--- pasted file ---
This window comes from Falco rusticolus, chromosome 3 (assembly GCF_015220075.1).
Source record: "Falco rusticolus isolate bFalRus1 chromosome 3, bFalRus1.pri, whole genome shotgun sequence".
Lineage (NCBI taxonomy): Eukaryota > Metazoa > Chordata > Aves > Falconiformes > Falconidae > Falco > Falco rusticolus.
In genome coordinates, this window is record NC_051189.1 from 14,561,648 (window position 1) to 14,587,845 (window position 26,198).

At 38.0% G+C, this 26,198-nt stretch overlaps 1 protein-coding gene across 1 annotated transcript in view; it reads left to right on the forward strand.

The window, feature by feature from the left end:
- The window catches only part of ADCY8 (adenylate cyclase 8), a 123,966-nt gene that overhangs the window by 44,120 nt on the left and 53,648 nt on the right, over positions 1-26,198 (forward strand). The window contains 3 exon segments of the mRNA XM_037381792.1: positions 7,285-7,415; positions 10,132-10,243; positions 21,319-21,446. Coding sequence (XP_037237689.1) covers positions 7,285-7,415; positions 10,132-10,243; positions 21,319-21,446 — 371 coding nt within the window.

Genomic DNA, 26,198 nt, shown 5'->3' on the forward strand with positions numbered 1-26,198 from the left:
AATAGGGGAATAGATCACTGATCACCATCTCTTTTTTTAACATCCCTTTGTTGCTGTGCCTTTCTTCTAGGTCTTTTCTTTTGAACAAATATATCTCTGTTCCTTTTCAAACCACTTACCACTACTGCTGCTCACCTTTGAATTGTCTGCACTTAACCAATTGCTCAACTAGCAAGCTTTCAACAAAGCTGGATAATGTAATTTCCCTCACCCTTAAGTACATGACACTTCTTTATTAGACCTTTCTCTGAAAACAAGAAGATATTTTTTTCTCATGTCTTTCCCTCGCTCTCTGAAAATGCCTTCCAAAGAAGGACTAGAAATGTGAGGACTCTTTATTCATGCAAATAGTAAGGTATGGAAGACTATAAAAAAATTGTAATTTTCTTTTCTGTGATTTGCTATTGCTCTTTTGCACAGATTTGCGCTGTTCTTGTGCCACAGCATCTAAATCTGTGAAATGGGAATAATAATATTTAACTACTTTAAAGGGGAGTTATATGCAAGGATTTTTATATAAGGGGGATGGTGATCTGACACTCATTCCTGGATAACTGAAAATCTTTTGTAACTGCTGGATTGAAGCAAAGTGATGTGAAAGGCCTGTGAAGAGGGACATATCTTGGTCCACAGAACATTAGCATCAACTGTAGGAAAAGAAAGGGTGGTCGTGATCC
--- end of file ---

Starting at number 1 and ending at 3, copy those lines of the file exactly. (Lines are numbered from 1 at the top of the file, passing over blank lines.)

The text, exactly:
This window comes from Falco rusticolus, chromosome 3 (assembly GCF_015220075.1).
Source record: "Falco rusticolus isolate bFalRus1 chromosome 3, bFalRus1.pri, whole genome shotgun sequence".
Lineage (NCBI taxonomy): Eukaryota > Metazoa > Chordata > Aves > Falconiformes > Falconidae > Falco > Falco rusticolus.